poet60.jpg

POET DSM Opens First Commercial Cellulosic Ethanol Plant in the U.S.

Project LIBERTY opens with help from Iowa Gov. Terry Branstad, USDA Secretary Tom Vilsack and King of the Netherlands Willem-Alexander

POET-DSM Advanced Biofuels, LLC, on Wednesday celebrated the official opening of the first cellulosic ethanol plant in the U.S. in Emmetsburg, Iowa.

The plant, named "Project LIBERTY," was formally opened in the presence of His Majesty Willem-Alexander, King of the Netherlands, U.S. Secretary of Agriculture Tom Vilsack, Deputy Under Secretary Michael Knotek of the Department of Energy, Governor Terry Branstad and Lieutenant Governor Kim Reynolds of Iowa, other dignitaries and thousands of guests.

Project LIBERTY converts baled corn cobs, leaves, husk and stalk into renewable fuel. The plant has now officially processed its first batch of biomass into cellulosic ethanol and is moving forward toward continuous operation. At full capacity, it will convert 770 tons of biomass per day to produce ethanol at a rate of 20 million gallons per year, later ramping up to 25 million gallons per year.

Related: USDA, DOE Grants Fund Genetic Research on Bioenergy Feedstocks

Further, Project LIBERTY will consume 285,000 tons of biomass annually from a 45-mile radius of the plant, and will spend approximately $20 million annually purchasing biomass from area farmers.

"Some have called cellulosic ethanol a 'fantasy fuel,' but today it becomes a reality," said Jeff Broin, POET founder and Executive Chairman. "With access now to new sources for energy, Project LIBERTY can be the first step in transforming our economy, our environment and our national security."

POET says the facility is a step forward in wider adoption of biofuels, both in North America and elsewhere. It is also a "victory" for the Renewable Fuel Standard, which prompted increased investment into advanced biofuels that accelerated development of this new technology, POET says.

Related: USDA To Provide Support for Advanced Biofuel Production

Meanwhile, in other parts of the world, the development of cellulosic ethanol is expected to be boosted as POET-DSM's Liberty process and technology to effectively convert agricultural residue using a proprietary cocktail of enzymes and yeast becomes available via licensing.

The project was made possible with assistance from a $100 million grant from the Department of Energy and $20 million in grants for capital costs and feedstock logistics from the state of Iowa.

USDA also invested $2.6 million to support the delivery of more than 58,000 dry tons of corn crop residue, helping establish the feedstock logistics network.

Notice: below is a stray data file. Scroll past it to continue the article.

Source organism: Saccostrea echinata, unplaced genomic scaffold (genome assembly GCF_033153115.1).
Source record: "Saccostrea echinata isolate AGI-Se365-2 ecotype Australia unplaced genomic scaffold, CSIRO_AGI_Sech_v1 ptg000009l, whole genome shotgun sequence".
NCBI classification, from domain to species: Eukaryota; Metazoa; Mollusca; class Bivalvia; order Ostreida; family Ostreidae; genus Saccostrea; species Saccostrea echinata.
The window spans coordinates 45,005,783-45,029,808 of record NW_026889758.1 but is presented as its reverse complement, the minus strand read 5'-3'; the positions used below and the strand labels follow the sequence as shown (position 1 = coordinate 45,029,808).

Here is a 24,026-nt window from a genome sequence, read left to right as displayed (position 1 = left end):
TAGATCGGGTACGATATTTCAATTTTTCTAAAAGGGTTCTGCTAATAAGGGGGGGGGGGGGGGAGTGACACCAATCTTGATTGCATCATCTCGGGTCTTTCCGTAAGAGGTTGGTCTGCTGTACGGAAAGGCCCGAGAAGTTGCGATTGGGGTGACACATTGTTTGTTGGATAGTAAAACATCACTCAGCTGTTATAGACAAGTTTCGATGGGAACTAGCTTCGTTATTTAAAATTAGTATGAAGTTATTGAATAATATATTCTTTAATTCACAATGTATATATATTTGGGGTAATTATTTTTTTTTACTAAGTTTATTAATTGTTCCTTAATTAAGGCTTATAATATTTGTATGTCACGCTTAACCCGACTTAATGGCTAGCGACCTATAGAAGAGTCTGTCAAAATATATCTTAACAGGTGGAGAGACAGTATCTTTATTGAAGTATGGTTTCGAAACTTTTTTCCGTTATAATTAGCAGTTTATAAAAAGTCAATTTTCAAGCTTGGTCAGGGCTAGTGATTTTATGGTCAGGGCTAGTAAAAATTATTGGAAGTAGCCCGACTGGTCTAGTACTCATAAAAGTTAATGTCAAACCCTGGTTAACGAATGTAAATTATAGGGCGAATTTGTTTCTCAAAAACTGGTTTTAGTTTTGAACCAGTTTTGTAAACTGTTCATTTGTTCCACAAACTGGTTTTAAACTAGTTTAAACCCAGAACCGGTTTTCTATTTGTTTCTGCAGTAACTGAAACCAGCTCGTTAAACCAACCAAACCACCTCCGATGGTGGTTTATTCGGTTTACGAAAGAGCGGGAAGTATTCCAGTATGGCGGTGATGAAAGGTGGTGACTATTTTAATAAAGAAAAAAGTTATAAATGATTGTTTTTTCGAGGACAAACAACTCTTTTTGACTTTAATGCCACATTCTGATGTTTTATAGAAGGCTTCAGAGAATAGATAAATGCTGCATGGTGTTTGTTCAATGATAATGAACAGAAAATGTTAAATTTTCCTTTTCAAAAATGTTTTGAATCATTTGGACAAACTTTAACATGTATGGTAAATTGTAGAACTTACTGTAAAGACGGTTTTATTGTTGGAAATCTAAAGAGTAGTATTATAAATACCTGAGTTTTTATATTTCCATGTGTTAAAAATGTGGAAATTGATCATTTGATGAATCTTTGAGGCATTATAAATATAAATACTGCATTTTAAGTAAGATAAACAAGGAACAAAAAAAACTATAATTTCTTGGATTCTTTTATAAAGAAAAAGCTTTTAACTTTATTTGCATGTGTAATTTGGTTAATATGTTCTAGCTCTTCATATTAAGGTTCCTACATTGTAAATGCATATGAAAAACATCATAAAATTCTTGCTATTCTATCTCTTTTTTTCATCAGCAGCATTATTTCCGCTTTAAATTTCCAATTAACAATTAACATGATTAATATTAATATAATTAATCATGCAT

Assuming continued support from the RFS program and depending on the adoption rate of cellulosic ethanol both in and outside the United States, POET-DSM Advanced Biofuels LLC has the potential to achieve net sales of about $250 million from bio-ethanol and license income by 2020 with EBITDA margins clearly above average, the company said.

Related: Protein Modification Could Push Cellulosic Biofuel Forward

Growth Energy CEO Tom Buis lauded the plant opening Wednesday, calling it a "massive achievement."

"The opening of Project LIBERTY marks the beginning of a new way in which we produce clean burning, renewable fuels. POET-DSM is leading way in the production of cellulosic biofuels. Their work and progress will help our nation in the pursuit of energy independence and mitigating climate change," he said in a statement.

According to Iowa Governor Terry Branstad, the biofuels industry supports more than 82,000 jobs. POET says more than 50 people are employed at the plant directly, and biomass harvesting is indirectly creating another 200 jobs.

"We have been relentless supporters of the biofuels industry and know that the success of biofuels is a result of the efforts by hard-working farmers, the hard-working Iowans at the biofuels facilities and the communities that support them," Branstad said. "We want to work with companies like POET-DSM, and others, to sustain and grow more careers here at home."

Hide comments

Comments

  • Allowed HTML tags: <em> <strong> <blockquote> <br> <p>

Plain text

  • No HTML tags allowed.
  • Web page addresses and e-mail addresses turn into links automatically.
  • Lines and paragraphs break automatically.
Publish